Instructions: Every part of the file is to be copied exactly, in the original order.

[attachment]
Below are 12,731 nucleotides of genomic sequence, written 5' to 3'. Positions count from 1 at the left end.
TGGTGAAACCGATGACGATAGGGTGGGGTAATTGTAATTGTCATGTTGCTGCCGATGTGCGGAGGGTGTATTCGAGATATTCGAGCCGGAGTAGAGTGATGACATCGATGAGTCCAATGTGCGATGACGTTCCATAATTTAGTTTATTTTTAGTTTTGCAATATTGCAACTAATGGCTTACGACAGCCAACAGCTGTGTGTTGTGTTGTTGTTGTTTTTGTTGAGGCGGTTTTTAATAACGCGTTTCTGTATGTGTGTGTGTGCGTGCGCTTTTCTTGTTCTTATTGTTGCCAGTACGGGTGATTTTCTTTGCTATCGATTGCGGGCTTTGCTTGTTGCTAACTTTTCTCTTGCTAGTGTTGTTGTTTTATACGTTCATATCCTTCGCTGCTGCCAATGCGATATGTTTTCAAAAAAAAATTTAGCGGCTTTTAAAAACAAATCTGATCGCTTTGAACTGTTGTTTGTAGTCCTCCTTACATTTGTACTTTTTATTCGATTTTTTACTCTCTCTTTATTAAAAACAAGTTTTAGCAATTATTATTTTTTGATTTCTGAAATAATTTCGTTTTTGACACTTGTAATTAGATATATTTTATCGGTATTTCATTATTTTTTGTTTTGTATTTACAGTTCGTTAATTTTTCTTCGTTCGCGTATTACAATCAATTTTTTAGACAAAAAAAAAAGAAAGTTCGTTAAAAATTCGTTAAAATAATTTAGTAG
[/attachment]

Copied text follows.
Below are 12,731 nucleotides of genomic sequence, written 5' to 3'. Positions count from 1 at the left end.
TGGTGAAACCGATGACGATAGGGTGGGGTAATTGTAATTGTCATGTTGCTGCCGATGTGCGGAGGGTGTATTCGAGATATTCGAGCCGGAGTAGAGTGATGACATCGATGAGTCCAATGTGCGATGACGTTCCATAATTTAGTTTATTTTTAGTTTTGCAATATTGCAACTAATGGCTTACGACAGCCAACAGCTGTGTGTTGTGTTGTTGTTGTTTTTGTTGAGGCGGTTTTTAATAACGCGTTTCTGTATGTGTGTGTGTGCGTGCGCTTTTCTTGTTCTTATTGTTGCCAGTACGGGTGATTTTCTTTGCTATCGATTGCGGGCTTTGCTTGTTGCTAACTTTTCTCTTGCTAGTGTTGTTGTTTTATACGTTCATATCCTTCGCTGCTGCCAATGCGATATGTTTTCAAAAAAAAATTTAGCGGCTTTTAAAAACAAATCTGATCGCTTTGAACTGTTGTTTGTAGTCCTCCTTACATTTGTACTTTTTATTCGATTTTTTACTCTCTCTTTATTAAAAACAAGTTTTAGCAATTATTATTTTTTGATTTCTGAAATAATTTCGTTTTTGACACTTGTAATTAGATATATTTTATCGGTATTTCATTATTTTTTGTTTTGTATTTACAGTTCGTTAATTTTTCTTCGTTCGCGTATTACAATCAATTTTTTAGACAAAAAAAAAAGAAAGTTCGTTAAAAATTCGTTAAAATAATTTAGTAG